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INSIGHT: Coronavirus is Making China Model Look Better and Better

SoDATA — 2020 is the moment when Washington’s global authority could truly begin to buckle, says an opinion piece in Bloomberg as it compares Beijing’s handling of the Coronavirus (COVID-19) outbreak in Wuhan and by the Trump administration.

Sans narratives and counternarratives by the two competing global powers, the author braves to title his article “Coronavirus is China’s chance to weaken the liberal order” and Bloomberg adding at the end of it, “This column does not necessarily reflect the opinion of Bloomberg LP and its owners”.

According to Hal Brands, the author of the article, two decades post-Cold War were a golden era for American power. Washington was geopolitically supreme; democratic practices and institutions had spread more widely than ever before and the U.S. economy was leading the world into an era of ever-deeper and seemingly ever-more-profitable globalization.

Then came the 2008 financial collapse and ended America’s unchallenged post-Cold War primacy.

In 2020 — over a decade later — the coronavirus (COVID-19) of 2020 could end up hitting the world’s democracies (including US) as hard as many predict. If that happens, it could deal another staggering blow to the U.S. and the international order it leads, writes Brands.

According to him, the 2008 financial crisis delivered three-fold shock. First, it took the luster off the U.S. model — its economic model, primarily — and raised profound questions about the basic competence of American leaders. Second, it lent respectability to the thesis that autocratic governments might actually outperform their democratic counterparts in terms of delivering stable growth and managing crises. Third, it turbocharged Chinese geopolitical assertiveness and fueled fears of American decline.

Brands pegs his opinion on one of his key observations: In international affairs, the psychological balance of power — the world’s sense of who is rising and who is falling — often changes far more rapidly than the physical balance of power. The 2008 crisis shifted that psychological balance dramatically, creating a widespread perception that the American era had reached its end, he says. “The parallels to today’s crisis are alarming”.

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According to Brands, as the present crisis progresses, it has begun to seem that the U.S. may suffer even greater damage to its international position and prestige.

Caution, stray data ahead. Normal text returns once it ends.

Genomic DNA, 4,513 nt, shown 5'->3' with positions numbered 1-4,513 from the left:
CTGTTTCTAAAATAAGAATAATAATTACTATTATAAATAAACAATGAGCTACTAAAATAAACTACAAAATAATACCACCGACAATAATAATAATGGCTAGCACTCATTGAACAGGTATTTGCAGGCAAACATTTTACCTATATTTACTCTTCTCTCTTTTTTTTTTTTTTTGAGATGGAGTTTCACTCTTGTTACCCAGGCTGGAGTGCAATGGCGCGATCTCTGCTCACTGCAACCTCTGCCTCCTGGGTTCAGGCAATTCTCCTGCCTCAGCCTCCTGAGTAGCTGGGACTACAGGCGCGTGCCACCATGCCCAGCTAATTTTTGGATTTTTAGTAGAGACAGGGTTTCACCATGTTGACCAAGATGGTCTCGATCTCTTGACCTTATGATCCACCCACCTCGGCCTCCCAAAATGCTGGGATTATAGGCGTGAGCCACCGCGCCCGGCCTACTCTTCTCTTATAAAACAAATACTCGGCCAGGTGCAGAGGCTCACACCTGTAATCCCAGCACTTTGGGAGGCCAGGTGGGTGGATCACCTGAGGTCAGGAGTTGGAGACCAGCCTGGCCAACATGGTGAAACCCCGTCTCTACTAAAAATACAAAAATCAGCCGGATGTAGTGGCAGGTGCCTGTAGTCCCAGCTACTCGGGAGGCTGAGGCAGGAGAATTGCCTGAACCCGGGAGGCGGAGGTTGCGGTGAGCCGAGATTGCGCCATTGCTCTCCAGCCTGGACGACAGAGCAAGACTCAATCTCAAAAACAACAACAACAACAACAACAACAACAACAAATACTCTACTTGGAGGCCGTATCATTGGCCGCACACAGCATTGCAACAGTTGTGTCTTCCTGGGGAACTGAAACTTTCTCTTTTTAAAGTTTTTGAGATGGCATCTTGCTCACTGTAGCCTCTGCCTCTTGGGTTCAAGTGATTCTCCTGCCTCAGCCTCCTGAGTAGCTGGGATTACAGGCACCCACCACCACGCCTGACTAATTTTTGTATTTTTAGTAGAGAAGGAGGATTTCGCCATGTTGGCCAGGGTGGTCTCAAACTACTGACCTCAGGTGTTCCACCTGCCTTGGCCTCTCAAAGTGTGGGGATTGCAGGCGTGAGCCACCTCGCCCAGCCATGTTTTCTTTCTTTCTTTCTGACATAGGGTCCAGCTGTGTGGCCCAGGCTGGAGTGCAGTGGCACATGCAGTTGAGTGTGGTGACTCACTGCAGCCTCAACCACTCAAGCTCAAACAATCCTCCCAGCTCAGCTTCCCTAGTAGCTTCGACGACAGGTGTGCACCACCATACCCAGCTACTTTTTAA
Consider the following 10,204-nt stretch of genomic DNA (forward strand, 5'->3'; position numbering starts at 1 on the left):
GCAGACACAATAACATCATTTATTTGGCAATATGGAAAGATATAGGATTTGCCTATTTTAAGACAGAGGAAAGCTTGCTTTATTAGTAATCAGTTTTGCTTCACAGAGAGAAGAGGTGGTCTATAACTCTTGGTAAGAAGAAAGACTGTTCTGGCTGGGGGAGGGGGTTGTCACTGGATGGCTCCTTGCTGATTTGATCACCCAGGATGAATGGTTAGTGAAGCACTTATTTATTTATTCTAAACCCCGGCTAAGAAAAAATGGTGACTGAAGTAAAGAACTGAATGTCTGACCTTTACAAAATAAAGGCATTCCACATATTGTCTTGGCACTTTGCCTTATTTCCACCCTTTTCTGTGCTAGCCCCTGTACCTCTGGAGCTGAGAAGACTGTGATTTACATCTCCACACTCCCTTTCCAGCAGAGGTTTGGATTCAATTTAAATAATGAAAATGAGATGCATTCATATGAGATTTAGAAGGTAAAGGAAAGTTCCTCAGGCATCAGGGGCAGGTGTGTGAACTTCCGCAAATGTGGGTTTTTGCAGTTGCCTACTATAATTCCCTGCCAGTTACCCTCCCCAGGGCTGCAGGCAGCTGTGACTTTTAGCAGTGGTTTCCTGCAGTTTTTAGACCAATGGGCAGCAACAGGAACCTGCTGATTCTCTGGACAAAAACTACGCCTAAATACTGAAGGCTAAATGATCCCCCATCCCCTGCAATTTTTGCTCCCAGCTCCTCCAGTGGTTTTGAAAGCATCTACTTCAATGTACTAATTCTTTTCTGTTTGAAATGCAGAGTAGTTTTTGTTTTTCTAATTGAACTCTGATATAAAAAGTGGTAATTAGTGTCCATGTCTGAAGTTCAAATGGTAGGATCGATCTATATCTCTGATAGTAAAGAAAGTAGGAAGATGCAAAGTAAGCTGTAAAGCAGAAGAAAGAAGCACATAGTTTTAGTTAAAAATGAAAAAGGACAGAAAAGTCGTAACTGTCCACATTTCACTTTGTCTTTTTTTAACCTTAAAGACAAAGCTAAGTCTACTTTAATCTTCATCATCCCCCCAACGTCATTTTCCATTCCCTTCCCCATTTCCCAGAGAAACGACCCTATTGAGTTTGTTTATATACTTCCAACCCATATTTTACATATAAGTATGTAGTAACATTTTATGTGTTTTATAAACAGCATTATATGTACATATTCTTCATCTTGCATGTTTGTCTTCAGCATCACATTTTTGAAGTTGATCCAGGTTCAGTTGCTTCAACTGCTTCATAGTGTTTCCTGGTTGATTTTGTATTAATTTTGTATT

“Who wants to join the posse if the sheriff can’t shoot straight?” That reputation was already suffering under President Donald Trump, and it has taken a further hit because of the coronavirus, Brands says. The list of the administration’s failures is long, he observes. And that list is all the more depressing given that other countries equally surprised by the outbreak have reacted so much more adeptly.

Second observation: The coronavirus saga is also certain to set off another round of debate on the merits of democracy and authoritarianism. The fact that China subsequently claimed to have gotten a handle on the epidemic by energetically enforcing a draconian lockdown of the affected population, while the world’s leading democracy dithered in its own response, will be used by proponents of authoritarianism to argue that their system is best equipped for crisis.

More recent events are further advancing the narrative. The Chinese government (and prominent Chinese firms) are providing supplies to countries such as Italy and even the U.S. itself. Beijing has promised additional funds to aid World Health Organization (WHO) programs in poor countries.

Only a few weeks ago, when the impact of the coronavirus was still heavily concentrated in China, the dominant narrative was that Beijing was once again the new “sick man of Asia.” Now, the theme seems to be that the coronavirus shows just how badly America’s relative power and prestige have fallen.

Third observation: After 2008, this perception led to a surge in China’s willingness to defy the U.S. and its friends and allies in the South China Sea, in international institutions, and in negotiations on global responses to climate change. No doubt the coronavirus will stimulate new Chinese efforts to displace and discredit American leadership in global affairs.

In his view, the administration should take the crisis as an opportunity to rebuild the public-diplomacy capabilities needed to wage the battle of global perceptions with China. “If the Trump administration can manage this, it might yet shift the near-term trajectory of the crisis — and the long-term impact on American leadership”.

Brands concludes that if the U.S. can’t repeat the performance today similar to former presidents, George W. Bush and Barack Obama during the story of 2008, the coronavirus crisis will inflict great damage on a superpower, and a world order, that has already suffered too much of it in recent years.


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